Implicit and Structural Witchery
By Bryan Caplan
You’re back in Salem during the 1690s. After an exhaustive hunt for witches, the Lord High Witch Hunter files a bombshell report: Despite his best efforts, he’s failed to find any witches in Salem. Don’t imagine, though, that the fight against witchery is over. During his investigation, the Lord High Witch Hunter uncovered an enormous volume of “implicit witchery” and “structural witchery.” For example, residents of Salem occasionally skip church, or lose interest during the sermon. That’s implicit witchery, pure and simple. Even worse, some leading merchants happily trade with Catholics and pagans. That’s structural witchery at the highest levels of society.
If you’re part of this society, you’d better not laugh. That’s implicit witchery, too. For anyone else, however, the Lord High Witch Hunter’s report is absurd. The magistrate launches a massive witchhunt. He fails to detect actual witches. So he redefines “witchery” as “Lack of single-minded devotion to my faith.” Why bother with this farce? To make a thinly-veiled threat: If you’re not part of the solution to witchery, you’re an implicit/structural witch. And will be burned like a witch.
Similarly, imagine that during the McCarthy era you fail to uncover any actual Communists. The Lord High McCarthyite could admit he was wrong, but where’s the fun in that? Wouldn’t it be better to declare that you’ve discovered a massive dose of “implicit Communism” and “structural Communism”? As long as your society fears you, anything could count. Perhaps support for progressive taxes is implicit Communism. Perhaps the overrepresentation of left-wing academics in state-funded universities is structural Communism. Yes, you can cry, “Bait-and-switch.” But that sounds dangerously close to implicit Communism.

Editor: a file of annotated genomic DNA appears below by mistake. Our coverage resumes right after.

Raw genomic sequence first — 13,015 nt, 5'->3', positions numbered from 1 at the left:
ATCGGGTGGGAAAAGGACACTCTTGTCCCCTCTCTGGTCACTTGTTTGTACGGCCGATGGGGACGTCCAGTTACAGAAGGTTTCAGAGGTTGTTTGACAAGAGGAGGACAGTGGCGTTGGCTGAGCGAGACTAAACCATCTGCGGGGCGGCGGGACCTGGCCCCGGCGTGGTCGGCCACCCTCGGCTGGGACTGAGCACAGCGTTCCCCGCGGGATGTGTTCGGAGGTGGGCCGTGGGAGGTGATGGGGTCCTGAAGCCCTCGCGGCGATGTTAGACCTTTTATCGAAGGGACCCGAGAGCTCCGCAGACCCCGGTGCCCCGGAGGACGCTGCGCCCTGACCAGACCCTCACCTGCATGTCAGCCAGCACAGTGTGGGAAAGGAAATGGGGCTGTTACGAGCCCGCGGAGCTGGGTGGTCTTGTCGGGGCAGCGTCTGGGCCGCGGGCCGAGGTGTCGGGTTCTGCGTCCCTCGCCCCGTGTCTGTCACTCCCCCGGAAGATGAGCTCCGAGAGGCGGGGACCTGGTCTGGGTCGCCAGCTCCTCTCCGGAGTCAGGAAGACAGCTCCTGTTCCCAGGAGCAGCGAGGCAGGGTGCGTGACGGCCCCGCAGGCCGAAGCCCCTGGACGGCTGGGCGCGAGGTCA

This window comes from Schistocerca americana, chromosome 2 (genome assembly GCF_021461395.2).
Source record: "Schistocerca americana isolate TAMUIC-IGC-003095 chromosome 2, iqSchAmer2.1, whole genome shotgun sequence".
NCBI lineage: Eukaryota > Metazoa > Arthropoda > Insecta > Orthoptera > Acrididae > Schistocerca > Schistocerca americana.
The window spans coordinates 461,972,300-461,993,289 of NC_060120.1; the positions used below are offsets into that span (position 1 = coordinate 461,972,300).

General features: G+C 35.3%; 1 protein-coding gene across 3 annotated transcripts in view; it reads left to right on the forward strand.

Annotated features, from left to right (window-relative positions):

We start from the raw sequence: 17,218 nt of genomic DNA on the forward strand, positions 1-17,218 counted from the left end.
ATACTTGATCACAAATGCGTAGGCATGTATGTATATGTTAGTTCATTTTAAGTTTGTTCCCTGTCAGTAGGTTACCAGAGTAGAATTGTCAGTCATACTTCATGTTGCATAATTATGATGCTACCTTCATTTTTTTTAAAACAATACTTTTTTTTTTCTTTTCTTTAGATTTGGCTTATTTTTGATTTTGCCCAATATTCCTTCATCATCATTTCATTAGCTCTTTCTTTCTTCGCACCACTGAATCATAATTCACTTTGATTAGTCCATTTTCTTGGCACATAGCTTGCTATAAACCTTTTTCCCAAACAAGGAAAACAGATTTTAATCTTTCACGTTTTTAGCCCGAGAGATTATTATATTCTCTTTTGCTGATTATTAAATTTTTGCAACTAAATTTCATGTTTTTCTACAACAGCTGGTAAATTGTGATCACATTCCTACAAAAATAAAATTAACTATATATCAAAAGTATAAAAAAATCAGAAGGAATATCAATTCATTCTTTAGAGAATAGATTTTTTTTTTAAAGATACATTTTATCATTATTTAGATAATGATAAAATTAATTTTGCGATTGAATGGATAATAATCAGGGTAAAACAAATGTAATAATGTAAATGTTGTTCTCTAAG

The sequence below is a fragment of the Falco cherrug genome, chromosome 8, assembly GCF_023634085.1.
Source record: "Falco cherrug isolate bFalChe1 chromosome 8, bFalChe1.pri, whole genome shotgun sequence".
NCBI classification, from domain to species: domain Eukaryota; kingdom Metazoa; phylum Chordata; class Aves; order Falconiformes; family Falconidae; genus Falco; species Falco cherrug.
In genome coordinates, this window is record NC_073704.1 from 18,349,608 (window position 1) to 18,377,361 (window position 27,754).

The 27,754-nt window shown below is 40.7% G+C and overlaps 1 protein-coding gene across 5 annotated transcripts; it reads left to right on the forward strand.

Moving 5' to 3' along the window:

Or suppose you’re in modern Iran. The Lord High Inquisitor hunts for atheists, but can’t find any. So he declares war on implicit atheism and structural atheism, which abound even in the Islamic Republic. Shocking? Not really, because almost anything qualifies as implicit atheism or structural atheism. If this is such an obvious scam, how come hardly anyone in Iran says so? Fear. Minimizing the danger of implicit atheism is a prime example of implicit atheism.
In the modern West, hardly anyone worries about in-the-flesh witches, Communists, or atheists, much less implicit or structural versions of these creeds. But that’s because the targets have changed, not because the age of moral panic is over. And while the list of targets is long, racists and sexists are plainly at the top. The most obvious result is that people spend ample time trying to find racist and sexist individuals. In practice, however, this is as frustrating as trying to find witches in Salem. People today are about as likely to declare themselves racists and sexists as people in 17th-century Massachusetts were to declare themselves brides of Satan. Part of the reason, no doubt, is fear; avowed racists do get punched in the face, after all. The main reason, though, is that almost no one sympathizes with creeds that almost everyone hates.
So what are you supposed to do if you want to continue the good fight against social ills you’ve already practically driven to extinction? Move the goalposts all the way to Mars. These days, the world’s best detectives would struggle to find outright racists and sexists. Yet implicit racism, structural racism, implicit sexism, and structural sexism will always be in plain sight, because the definition expands as the phenomenon contracts.